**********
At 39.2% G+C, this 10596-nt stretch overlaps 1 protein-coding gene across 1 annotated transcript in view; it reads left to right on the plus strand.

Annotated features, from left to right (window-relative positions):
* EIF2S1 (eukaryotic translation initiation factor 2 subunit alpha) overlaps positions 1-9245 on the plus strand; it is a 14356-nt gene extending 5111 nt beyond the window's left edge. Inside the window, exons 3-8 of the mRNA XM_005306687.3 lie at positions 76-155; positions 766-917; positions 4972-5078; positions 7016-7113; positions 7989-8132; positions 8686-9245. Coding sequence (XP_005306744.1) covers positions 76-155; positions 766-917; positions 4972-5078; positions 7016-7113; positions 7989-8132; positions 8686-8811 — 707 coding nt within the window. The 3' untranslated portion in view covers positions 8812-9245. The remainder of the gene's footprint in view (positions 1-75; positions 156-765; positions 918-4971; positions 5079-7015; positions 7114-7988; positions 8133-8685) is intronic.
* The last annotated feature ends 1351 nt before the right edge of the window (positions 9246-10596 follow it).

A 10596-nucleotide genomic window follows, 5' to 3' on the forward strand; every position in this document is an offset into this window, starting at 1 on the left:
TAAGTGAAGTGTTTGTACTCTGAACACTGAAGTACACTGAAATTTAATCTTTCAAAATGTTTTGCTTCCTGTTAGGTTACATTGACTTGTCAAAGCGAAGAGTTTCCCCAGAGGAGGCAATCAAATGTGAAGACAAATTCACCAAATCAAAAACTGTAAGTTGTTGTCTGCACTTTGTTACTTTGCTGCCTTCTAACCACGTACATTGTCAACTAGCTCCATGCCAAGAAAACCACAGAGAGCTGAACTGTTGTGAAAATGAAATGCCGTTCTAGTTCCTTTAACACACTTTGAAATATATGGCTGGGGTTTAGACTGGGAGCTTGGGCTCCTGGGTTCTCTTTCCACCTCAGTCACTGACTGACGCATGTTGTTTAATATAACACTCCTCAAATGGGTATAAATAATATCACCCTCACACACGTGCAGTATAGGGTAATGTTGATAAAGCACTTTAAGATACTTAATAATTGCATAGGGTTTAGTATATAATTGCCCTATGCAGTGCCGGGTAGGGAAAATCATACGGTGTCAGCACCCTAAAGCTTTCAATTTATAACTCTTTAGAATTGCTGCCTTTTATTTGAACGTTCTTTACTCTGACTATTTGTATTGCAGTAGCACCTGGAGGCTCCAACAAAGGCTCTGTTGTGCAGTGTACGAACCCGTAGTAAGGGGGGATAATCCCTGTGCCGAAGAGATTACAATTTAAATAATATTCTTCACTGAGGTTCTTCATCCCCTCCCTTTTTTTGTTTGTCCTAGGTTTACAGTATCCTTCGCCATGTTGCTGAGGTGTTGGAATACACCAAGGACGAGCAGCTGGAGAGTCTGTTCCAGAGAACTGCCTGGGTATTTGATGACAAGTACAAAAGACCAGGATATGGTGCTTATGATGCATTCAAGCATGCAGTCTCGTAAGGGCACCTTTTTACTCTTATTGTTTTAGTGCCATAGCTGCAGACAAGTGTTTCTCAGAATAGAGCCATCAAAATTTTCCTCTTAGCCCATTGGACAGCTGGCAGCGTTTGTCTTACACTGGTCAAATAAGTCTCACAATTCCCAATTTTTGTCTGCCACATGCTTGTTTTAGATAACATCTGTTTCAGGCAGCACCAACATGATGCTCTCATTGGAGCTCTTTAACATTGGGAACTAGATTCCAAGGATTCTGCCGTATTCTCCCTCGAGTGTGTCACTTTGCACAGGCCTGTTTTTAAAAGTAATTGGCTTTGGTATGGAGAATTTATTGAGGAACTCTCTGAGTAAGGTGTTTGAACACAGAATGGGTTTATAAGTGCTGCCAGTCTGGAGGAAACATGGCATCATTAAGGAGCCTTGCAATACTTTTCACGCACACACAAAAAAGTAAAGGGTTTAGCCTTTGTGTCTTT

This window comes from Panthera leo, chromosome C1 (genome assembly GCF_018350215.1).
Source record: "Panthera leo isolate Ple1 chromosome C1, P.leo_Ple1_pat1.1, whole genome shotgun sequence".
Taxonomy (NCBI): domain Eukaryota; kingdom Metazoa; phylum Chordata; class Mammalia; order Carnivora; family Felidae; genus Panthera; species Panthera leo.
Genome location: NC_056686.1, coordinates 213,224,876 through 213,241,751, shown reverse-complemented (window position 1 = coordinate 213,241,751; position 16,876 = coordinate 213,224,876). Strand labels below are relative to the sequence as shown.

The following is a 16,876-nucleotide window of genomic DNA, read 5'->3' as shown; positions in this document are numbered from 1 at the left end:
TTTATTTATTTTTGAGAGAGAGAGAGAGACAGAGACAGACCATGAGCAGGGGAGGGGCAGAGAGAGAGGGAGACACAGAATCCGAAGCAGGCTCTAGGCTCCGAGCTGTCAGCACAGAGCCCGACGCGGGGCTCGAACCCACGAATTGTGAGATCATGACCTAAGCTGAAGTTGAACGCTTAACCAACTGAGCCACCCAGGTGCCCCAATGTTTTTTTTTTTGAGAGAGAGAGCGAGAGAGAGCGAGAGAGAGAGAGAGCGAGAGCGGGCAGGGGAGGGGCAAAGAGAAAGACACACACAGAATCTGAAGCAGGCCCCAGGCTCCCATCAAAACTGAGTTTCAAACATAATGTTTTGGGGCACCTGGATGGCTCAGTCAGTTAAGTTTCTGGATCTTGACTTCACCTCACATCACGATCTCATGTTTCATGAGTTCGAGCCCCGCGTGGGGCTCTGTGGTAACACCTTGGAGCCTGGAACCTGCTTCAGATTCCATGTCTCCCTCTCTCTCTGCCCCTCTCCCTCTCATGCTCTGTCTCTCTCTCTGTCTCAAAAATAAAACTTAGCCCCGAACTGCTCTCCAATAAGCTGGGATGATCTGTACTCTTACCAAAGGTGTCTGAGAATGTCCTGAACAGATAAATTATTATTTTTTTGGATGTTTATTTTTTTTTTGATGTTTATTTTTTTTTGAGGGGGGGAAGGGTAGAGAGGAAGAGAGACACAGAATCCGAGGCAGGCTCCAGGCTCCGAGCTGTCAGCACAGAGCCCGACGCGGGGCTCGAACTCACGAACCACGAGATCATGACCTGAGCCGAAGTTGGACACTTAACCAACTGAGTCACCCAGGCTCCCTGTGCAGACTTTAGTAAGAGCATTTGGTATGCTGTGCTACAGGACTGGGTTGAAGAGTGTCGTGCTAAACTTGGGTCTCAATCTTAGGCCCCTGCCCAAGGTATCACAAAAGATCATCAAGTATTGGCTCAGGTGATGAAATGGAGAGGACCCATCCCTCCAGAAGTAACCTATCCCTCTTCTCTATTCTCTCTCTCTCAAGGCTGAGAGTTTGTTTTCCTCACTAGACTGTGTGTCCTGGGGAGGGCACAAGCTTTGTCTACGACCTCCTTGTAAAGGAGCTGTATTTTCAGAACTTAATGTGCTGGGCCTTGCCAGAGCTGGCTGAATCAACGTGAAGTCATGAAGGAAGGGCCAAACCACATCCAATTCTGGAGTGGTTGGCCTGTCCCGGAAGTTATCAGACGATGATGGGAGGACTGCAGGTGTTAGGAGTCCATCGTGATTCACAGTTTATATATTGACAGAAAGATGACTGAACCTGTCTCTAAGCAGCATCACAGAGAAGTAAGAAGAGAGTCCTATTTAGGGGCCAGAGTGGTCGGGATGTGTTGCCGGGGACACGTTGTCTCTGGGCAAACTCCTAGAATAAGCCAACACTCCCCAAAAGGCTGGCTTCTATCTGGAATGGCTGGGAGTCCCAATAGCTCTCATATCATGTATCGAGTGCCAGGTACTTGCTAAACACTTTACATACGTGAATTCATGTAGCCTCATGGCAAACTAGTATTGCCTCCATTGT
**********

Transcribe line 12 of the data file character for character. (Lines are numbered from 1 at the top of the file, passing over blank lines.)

TTTATTTATTTTTGAGAGAGAGAGAGAGACAGAGACAGACCATGAGCAGGGGAGGGGCAGAGAGAGAGGGAGACACAGAATCCGAAGCAGGCTCTAGGCTCCGAGCTGTCAGCACAGAGCCCGACGCGGGGCTCGAACCCACGAATTGTGAGATCATGACCTAAGCTGAAGTTGAACGCTTAACCAACTGAGCCACCCAGGTGCCCCAATGTTTTTTTTTTTGAGAGAGAGAGCGAGAGAGAGCGAGAGAGAGAGAGAGCGAGAGCGGGCAGGGGAGGGGCAAAGAGAAAGACACACACAGAATCTGAAGCAGGCCCCAGGCTCCCATCAAAACTGAGTTTCAAACATAATGTTTTGGGGCACCTGGATGGCTCAGTCAGTTAAGTTTCTGGATCTTGACTTCACCTCACATCACGATCTCATGTTTCATGAGTTCGAGCCCCGCGTGGGGCTCTGTGGTAACACCTTGGAGCCTGGAACCTGCTTCAGATTCCATGTCTCCCTCTCTCTCTGCCCCTCTCCCTCTCATGCTCTGTCTCTCTCTCTGTCTCAAAAATAAAACTTAGCCCCGAACTGCTCTCCAATAAGCTGGGATGATCTGTACTCTTACCAAAGGTGTCTGAGAATGTCCTGAACAGATAAATTATTATTTTTTTGGATGTTTATTTTTTTTTTGATGTTTATTTTTTTTTGAGGGGGGGAAGGGTAGAGAGGAAGAGAGACACAGAATCCGAGGCAGGCTCCAGGCTCCGAGCTGTCAGCACAGAGCCCGACGCGGGGCTCGAACTCACGAACCACGAGATCATGACCTGAGCCGAAGTTGGACACTTAACCAACTGAGTCACCCAGGCTCCCTGTGCAGACTTTAGTAAGAGCATTTGGTATGCTGTGCTACAGGACTGGGTTGAAGAGTGTCGTGCTAAACTTGGGTCTCAATCTTAGGCCCCTGCCCAAGGTATCACAAAAGATCATCAAGTATTGGCTCAGGTGATGAAATGGAGAGGACCCATCCCTCCAGAAGTAACCTATCCCTCTTCTCTATTCTCTCTCTCTCAAGGCTGAGAGTTTGTTTTCCTCACTAGACTGTGTGTCCTGGGGAGGGCACAAGCTTTGTCTACGACCTCCTTGTAAAGGAGCTGTATTTTCAGAACTTAATGTGCTGGGCCTTGCCAGAGCTGGCTGAATCAACGTGAAGTCATGAAGGAAGGGCCAAACCACATCCAATTCTGGAGTGGTTGGCCTGTCCCGGAAGTTATCAGACGATGATGGGAGGACTGCAGGTGTTAGGAGTCCATCGTGATTCACAGTTTATATATTGACAGAAAGATGACTGAACCTGTCTCTAAGCAGCATCACAGAGAAGTAAGAAGAGAGTCCTATTTAGGGGCCAGAGTGGTCGGGATGTGTTGCCGGGGACACGTTGTCTCTGGGCAAACTCCTAGAATAAGCCAACACTCCCCAAAAGGCTGGCTTCTATCTGGAATGGCTGGGAGTCCCAATAGCTCTCATATCATGTATCGAGTGCCAGGTACTTGCTAAACACTTTACATACGTGAATTCATGTAGCCTCATGGCAAACTAGTATTGCCTCCATTGT